Category Archives: Tools

Pixels, Ems, and Rems

Website design measurements are not inches or even centimeters. They are pixels, ems, and rems. Rems are new. When I opened the Twenty-Twelve CSS (styling) sheet, I was thrown by the new rem measurement. The first thing I did was delete all of them and used pixels or ems. That messed things up pretty well, until I came to terms with rems.

Pixels

Computer monitors have resolutions in pixels. A screen can be 72 pixels per inch (PPI), 124, etc, etc. To size a font in pixels means it will appear as that number of screen pixels. It’s a constant that depends on the number of pixels on the screen. On my monitor has many pixels per inch, so in Microsoft Word, for example, I view documents at 125% in order to see what the page will look like when I print it. On websites, I often have to increase the font in order to read it.

In addition to different pixels per inch on different monitors, pixels are sized in absolute numbers, Each style on the webpage has to be given a specific number of pixels. Since the styles may take pages of code and pixel sizes range from 36 to 8, proportions of various elements were difficult to keep consistent. And if the size or proportions were changed, each of those numbers had to be replaced.

Then ems came along.

Ems

“Em” is a typographical term that refers to the height of a letter. Other measurements on a page of text, like line-height and the proportions of titles and headings, are measured in percentages of ems. On webs pages the size of an em is established by the website designer for the site or each section of a page or the site. If the base font size is set to 16 px other sizes are set a percentages of the base font size, the em. If the base font is 16px, a  smaller font might be set .75 em resulting in 14 px letters. When a base font size is increased or decreased, all the other sizes will change in relation to the base font size.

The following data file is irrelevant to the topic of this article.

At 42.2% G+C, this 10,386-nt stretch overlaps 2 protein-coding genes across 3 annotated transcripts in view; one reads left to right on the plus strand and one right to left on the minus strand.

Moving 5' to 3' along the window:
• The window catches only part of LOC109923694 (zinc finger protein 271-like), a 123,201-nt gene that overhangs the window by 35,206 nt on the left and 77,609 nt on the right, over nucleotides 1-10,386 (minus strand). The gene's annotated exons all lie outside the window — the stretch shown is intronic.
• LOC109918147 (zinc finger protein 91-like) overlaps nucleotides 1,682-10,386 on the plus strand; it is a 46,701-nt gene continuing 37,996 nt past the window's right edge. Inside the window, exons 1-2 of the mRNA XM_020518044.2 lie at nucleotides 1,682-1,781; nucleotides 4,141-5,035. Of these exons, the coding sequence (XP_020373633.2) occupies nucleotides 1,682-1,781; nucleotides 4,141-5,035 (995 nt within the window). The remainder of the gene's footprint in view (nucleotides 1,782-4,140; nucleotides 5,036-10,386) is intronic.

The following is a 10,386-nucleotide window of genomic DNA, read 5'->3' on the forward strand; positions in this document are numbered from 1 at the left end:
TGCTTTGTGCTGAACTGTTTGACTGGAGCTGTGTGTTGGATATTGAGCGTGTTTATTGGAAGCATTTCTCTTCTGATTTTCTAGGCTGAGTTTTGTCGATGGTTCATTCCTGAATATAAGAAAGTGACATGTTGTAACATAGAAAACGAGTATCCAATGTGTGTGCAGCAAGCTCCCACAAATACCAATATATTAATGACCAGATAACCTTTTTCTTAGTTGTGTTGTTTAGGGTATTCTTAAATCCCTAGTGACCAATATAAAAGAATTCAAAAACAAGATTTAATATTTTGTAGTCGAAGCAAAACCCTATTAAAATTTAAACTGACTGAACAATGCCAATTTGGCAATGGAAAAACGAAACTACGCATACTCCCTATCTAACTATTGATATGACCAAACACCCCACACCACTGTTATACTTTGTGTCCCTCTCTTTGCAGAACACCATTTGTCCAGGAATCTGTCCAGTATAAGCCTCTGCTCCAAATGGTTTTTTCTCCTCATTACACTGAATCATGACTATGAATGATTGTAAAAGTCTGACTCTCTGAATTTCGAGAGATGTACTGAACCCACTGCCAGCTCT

But they don’t. And there lies the problem.

Measurements, like colors, are established using “CSS,” which stands for Cascading Style Sheet. Styles change in relation to the style above them or in which they are nested in a “cascade.” If the text of a paragraph is set at .75 em, and a quote within the paragraph is set at .25em, the quote will be 25% of 75%, not 25% of the original 16 pixels. With long pages of complex CSS coding, this means sizes can change unexpectedly. Tracking down all the relationships between cascading percentages of ems can take a lot of time—unless you are mathematically inclined and can see the logical (or illogical) flow of percentages cascading on top of percentages. Designers are often not.

On top of that screen sizes began changing. One person would be using an iPhone and another a 24 inch monitor. One person a new retinal display and another a much older 72 ppi screen. Predetermined numbers meant that what was good design on one was unusable on another. Enter rems.

REMs

With the increasing variety of screen sizes and resolutions, programmers began working on “responsive design,” web pages that change according the size of the screen. What can be read on a desktop monitor may be difficult to read on a notebook and laborious on a smart phone. This required either different websites, at triple the design cost, or a web page that would change depending on the device it was being viewed on. Elements had to be able to move around according to the width of screen on mobile devices and the browser window size on desktops. A stable, non-cascading measurement became necessary.